It is much to the credit of the gentlemen composing this Company that they are taking all the means in their power to introduce the instruments of civilization and good order among this mass of people, simultaneously with their being congregated together. And it is not a little striking, in comparison with the apathy on the subject of education too commonly prevalent among an English population in similar circumstances, that while these works were being built, and before the Company had been able to make provision for having a proper day-school, upwards of 50 Scotch families of working men declined offers of work there on the ground that there was no day-school for their children. This is an occurrence which, I believe, could not have taken place in England or in Wales, and is a proof of the manner in which the standard of proficiency has been raised among the working classes of Scotland generally, by a parochial provision for education existing during a century and a half; for it was stated that many of those 50 families came from the iron districts of Lanarkshire, where the condition of society in Scotland appears in its least favourable light, in consequence of the rapid increase of population having outstripped all the ordinary means of mental and moral improvement.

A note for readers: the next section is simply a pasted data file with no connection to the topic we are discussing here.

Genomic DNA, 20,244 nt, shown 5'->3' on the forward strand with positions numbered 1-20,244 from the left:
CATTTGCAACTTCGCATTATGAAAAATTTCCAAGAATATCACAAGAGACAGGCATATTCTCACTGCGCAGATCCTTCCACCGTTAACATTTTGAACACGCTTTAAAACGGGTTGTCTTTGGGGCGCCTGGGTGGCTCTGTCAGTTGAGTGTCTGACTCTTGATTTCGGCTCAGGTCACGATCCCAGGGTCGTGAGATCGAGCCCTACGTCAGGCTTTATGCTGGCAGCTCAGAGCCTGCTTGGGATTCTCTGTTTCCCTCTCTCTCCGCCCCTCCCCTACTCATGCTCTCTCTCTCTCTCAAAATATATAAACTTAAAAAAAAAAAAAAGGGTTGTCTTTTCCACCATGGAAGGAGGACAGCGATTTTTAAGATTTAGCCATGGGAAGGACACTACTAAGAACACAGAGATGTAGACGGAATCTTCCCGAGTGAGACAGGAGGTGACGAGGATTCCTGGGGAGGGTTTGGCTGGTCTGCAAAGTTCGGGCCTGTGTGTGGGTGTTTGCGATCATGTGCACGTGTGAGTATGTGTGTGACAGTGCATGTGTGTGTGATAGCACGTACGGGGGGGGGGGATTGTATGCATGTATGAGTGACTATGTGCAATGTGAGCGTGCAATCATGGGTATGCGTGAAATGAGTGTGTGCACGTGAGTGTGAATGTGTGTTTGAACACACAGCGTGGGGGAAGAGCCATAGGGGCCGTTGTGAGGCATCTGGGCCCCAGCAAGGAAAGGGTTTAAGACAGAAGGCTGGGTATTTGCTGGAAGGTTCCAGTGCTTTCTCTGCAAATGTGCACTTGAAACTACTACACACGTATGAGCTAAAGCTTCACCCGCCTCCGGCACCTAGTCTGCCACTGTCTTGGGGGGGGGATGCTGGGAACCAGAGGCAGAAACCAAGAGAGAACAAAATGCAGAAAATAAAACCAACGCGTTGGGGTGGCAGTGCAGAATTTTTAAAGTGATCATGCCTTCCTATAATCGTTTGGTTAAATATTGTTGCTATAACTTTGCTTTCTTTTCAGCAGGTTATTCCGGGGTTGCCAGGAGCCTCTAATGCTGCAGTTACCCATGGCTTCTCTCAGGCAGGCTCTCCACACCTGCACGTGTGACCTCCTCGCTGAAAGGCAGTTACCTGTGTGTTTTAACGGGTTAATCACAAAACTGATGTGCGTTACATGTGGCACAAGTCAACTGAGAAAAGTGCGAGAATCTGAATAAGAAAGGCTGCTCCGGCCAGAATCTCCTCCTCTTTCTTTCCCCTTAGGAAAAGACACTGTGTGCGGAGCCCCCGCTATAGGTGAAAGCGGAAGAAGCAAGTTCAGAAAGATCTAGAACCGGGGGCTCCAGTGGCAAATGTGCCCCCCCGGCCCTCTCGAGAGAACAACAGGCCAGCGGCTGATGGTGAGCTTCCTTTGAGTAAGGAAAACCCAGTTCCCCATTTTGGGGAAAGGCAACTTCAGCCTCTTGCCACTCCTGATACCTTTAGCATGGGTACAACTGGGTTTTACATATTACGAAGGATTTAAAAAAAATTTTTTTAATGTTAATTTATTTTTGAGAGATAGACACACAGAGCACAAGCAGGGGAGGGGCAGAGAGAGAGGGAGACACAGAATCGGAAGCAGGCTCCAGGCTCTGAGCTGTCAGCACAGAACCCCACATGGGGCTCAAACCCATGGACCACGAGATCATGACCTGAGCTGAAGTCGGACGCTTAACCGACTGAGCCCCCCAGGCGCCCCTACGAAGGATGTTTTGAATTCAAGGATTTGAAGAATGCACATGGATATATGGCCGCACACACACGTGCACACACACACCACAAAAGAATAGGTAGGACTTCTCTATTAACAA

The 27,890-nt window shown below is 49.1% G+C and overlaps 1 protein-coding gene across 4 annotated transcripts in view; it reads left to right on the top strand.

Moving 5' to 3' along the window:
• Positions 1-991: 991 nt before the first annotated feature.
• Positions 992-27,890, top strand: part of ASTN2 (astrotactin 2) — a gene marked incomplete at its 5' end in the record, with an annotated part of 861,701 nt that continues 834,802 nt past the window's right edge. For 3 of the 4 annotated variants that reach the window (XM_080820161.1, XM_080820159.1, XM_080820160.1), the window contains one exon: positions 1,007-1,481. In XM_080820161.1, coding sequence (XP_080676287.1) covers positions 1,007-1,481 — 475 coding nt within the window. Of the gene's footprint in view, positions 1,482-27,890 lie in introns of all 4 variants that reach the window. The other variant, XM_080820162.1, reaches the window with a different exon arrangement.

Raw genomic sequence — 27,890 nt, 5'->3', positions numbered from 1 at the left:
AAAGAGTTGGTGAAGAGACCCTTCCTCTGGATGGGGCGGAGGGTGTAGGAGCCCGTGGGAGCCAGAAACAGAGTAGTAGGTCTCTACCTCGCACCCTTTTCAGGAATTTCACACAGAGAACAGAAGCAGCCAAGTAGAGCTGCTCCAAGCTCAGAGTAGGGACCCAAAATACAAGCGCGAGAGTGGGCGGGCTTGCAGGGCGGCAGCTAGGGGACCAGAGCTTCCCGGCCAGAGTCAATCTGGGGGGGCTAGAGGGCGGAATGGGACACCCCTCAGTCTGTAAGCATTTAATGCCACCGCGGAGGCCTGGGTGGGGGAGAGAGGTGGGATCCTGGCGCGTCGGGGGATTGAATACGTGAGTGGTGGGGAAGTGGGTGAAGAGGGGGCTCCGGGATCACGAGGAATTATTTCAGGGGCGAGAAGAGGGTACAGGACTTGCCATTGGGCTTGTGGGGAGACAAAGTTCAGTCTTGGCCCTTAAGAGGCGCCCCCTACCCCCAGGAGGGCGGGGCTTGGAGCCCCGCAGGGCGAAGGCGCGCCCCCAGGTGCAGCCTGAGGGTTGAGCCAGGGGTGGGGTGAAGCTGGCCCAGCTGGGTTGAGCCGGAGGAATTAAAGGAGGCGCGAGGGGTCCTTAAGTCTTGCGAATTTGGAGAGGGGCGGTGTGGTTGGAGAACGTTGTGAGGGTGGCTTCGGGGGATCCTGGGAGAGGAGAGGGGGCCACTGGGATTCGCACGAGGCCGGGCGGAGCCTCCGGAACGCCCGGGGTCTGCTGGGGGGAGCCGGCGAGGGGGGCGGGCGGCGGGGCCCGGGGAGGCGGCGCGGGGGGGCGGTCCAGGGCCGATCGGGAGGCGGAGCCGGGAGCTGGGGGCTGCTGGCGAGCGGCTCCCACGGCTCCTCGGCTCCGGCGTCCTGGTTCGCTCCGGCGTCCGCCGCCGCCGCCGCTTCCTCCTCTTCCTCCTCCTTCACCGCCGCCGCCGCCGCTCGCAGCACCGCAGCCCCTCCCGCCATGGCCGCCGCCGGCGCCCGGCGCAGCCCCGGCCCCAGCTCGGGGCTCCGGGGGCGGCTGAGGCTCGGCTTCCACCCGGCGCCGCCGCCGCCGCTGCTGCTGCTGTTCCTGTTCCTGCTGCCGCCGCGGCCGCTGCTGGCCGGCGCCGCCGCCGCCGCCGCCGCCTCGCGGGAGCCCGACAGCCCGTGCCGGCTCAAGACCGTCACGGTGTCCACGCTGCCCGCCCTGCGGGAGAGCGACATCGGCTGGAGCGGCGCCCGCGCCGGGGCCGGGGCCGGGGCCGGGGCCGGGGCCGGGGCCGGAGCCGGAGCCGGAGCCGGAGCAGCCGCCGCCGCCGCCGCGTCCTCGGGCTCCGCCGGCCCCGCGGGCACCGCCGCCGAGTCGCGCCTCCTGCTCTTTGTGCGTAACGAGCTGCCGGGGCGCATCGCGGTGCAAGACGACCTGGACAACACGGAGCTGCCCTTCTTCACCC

Two schools have been opened by this Company in temporary rooms, under competent masters. These masters also conduct an evening school, which has been hitherto attended by about 60 young men; a number far greater than evening schools in England, attached to works having a similar population, are usually attended by, and affording an additional proof of the desire of the young men to improve themselves after their working hours, in order to bring them-selves up to the level of acquirements prevailing in their own class. Large school-rooms for 500 children are about to be built, with masters' houses, &c.; a contribution towards which has been promised by the Committee of Privy Council. Provision is made for the performance of Divine service on Sundays, and a "Missionary" is paid by the Company to go among the people at their homes.